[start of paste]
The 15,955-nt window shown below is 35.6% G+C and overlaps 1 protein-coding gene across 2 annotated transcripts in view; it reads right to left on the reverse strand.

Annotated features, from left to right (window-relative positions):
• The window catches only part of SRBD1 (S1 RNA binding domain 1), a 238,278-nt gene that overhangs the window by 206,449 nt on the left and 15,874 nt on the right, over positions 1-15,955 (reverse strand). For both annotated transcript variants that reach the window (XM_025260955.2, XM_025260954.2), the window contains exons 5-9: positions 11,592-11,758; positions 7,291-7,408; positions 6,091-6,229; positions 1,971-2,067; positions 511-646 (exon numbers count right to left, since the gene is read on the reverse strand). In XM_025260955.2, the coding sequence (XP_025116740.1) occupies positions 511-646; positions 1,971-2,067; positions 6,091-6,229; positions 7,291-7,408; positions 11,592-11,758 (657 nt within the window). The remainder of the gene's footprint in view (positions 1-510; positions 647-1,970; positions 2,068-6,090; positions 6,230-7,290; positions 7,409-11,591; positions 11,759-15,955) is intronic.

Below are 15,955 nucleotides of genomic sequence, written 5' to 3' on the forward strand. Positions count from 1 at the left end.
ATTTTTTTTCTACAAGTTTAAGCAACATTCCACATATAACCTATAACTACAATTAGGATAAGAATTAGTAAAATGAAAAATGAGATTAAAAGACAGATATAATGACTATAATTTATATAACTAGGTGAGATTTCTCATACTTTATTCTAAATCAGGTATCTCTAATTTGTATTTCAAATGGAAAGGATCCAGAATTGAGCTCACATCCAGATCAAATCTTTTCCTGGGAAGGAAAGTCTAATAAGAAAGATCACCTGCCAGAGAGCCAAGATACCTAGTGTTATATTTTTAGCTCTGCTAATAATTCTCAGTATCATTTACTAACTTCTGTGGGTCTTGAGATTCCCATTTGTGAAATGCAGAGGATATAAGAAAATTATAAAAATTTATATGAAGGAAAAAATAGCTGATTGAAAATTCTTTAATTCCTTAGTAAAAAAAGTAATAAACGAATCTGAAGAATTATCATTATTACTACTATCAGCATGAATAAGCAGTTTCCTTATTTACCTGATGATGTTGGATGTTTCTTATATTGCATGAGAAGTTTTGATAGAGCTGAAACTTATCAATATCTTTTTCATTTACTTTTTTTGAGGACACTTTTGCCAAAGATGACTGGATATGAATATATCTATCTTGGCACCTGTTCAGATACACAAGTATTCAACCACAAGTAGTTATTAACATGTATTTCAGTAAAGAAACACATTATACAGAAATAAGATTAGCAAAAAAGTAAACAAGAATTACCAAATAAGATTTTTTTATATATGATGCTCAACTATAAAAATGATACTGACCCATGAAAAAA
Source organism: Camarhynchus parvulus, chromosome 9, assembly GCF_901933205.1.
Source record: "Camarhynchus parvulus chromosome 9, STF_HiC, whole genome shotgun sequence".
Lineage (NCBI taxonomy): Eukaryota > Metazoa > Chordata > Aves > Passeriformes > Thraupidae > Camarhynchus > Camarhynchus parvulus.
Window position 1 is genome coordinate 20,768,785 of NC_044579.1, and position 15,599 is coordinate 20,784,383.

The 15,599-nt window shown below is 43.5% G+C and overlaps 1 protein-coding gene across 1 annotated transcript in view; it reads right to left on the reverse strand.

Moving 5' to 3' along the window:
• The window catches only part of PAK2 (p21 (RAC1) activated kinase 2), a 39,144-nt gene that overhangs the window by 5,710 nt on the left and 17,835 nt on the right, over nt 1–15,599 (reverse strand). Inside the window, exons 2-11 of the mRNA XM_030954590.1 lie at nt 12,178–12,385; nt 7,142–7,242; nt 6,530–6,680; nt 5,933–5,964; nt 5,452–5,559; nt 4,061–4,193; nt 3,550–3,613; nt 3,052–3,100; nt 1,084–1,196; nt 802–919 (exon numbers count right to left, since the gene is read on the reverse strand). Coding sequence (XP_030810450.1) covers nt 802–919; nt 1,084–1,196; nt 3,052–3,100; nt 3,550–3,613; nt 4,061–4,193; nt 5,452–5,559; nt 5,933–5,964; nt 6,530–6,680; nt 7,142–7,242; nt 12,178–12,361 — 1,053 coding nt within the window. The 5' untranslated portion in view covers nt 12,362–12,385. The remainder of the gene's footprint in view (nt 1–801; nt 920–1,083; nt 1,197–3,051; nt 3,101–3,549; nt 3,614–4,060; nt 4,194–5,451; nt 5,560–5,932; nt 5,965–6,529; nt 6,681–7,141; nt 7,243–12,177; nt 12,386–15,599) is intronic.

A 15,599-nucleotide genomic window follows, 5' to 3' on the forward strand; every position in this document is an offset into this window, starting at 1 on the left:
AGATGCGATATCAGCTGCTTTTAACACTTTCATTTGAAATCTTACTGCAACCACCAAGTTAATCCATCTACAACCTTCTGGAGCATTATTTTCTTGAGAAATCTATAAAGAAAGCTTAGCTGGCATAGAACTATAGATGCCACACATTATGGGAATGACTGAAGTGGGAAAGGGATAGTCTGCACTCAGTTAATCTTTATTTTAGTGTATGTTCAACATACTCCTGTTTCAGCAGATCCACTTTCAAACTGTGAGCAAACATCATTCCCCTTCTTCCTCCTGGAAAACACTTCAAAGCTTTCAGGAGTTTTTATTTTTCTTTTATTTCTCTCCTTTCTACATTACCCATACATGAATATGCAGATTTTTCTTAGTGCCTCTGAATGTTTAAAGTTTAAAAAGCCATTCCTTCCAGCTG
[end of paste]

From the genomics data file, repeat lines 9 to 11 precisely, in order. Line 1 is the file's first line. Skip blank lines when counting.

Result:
Window position 1 is genome coordinate 20,768,785 of NC_044579.1, and position 15,599 is coordinate 20,784,383.

The 15,599-nt window shown below is 43.5% G+C and overlaps 1 protein-coding gene across 1 annotated transcript in view; it reads right to left on the reverse strand.

Moving 5' to 3' along the window: